Originally from: Letters from Linden
Date: June 2009
By: Cory Sedwick Downing
February 12, 1809 – April 15, 1865
Maryland and Abraham Lincoln
In the year of the 200th anniversary of the birth of Abraham Lincoln, it seems fitting to recount his enduring legacies and their place within the history of Maryland. How Lincoln viewed the state of Maryland has as much to do with geography its border with our nation’s capital as anything else, and slavery was the catalyst. Lincoln steadfastly preached the message that slavery was unjust and counter productive to the health of the Union. Maryland had long depended upon slavery to help drive its lucrative tobacco production. Lincoln and Maryland came to grips with the dilemma of slavery and that paved the way for the defeat of the Confederacy in the Civil War.
The Early Years
Like his parent, Abraham Lincoln was opposed to slavery, and partly because of this, his family moved from the slave state of Kentucky to the free state of Indiana when Lincoln was only eight years old.
As a young member of the Illinois legislature in the 1830s, Lincoln was one of six dissenting votes in a 77-6 resolution upholding the right to own slaves and condemning the formation of abolition societies. Lincoln then pronounced, “The institution of slavery is founded on both injustice and bad policy,” but he believed that Congress should not intervene in state where slavery was already established.
He also remarked that “if slavery is not wrong, nothing is wrong.”
Young Lincoln Makes His Mark
In the late 1840s, Lincoln, re-elected as a member of the Illinois General Assembly, wanted to present a proposal to Congress that provided for the gradual emancipation of slaves in the U.S. capital pending approval by the District’s voters. Finding little support for this idea, he never introduced the bill.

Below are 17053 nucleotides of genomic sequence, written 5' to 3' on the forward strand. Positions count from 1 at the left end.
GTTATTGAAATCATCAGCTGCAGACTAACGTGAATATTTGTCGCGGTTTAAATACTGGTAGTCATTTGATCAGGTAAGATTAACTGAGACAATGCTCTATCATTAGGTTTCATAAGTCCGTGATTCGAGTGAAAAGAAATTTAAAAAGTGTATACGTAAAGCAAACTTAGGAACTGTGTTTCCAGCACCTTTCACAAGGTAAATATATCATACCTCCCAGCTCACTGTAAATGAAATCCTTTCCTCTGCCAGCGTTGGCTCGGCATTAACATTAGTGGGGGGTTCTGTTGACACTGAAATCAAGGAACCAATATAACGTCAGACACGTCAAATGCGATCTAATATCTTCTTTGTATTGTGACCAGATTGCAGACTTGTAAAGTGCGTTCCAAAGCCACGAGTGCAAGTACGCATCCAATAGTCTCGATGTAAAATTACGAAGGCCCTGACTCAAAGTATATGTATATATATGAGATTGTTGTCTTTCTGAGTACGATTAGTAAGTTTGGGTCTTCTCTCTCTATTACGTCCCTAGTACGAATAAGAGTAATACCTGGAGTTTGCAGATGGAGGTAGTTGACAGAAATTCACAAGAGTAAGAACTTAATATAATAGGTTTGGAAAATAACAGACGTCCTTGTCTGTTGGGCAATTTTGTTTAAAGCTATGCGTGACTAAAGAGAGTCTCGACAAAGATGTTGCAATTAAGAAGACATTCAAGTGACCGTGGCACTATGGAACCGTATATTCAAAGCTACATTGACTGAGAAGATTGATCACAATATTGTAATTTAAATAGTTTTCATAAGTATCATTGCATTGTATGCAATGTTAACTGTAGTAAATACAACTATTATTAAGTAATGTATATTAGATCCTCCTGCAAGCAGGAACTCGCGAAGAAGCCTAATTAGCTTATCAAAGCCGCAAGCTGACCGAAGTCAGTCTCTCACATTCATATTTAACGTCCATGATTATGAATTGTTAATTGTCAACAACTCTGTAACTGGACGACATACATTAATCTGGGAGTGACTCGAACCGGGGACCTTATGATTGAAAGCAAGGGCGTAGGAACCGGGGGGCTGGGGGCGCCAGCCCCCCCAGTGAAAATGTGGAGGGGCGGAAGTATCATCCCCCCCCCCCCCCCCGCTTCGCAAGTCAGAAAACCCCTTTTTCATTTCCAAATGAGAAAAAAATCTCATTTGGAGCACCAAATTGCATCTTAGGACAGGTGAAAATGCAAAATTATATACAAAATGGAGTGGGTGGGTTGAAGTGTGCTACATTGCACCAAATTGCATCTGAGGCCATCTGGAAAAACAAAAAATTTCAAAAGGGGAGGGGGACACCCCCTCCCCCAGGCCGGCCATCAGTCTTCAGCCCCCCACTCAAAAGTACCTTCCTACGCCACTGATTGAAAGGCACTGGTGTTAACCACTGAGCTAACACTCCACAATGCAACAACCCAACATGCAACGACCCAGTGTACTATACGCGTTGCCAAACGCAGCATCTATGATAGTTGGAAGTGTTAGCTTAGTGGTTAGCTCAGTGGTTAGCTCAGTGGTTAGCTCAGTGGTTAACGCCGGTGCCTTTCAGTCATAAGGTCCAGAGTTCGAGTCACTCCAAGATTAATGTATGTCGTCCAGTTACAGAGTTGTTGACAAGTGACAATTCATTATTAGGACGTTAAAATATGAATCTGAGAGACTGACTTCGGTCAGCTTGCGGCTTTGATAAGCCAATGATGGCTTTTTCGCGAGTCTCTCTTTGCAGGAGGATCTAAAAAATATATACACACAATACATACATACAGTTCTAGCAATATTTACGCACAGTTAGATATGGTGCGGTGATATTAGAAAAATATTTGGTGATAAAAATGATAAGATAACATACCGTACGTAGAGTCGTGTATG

One out of Congress and riding the circuit in rural Illinois, Lincoln’s view of slavery was crystallized once he heard of the repeal of the Missouri Compromise and the passage of the Kansas-Nebraska Act. Now he saw that slavery would not die out of its own accord. ”This nation cannot exist half-slave and half-free,” he said. The North must mobilize against proslavery forces or the idea of a free society would be jeopardized.
In his debate with Stephen Douglas on April 10, 1854 at the annual Illinois State Fair, an eloquent Abraham Lincoln stated his case with common sense, pointing out at the time the Constitution was adopted, “the plain unmistakable spirit of tha age, towards slavery, was hostility to the principle, and toleration, only by necessity.” He noted that the words “slave” and “slavery” were never mentioned in the Constitution. He also stated that when Virginia ceded its large northwestern territory to the United States, it did so with the understanding that slavery would be prohibited there.
Lincoln also tried to find a common ground with and empathy for those who owned slaves. He wanted to highlight the likenesses between Northerners and Southerners rather than chastise the South for its differences. “They are just what we would be in their situation. If slavery did not now exist among them, they would not introduce it. If it did now exist among us, we should not instantly give it up.”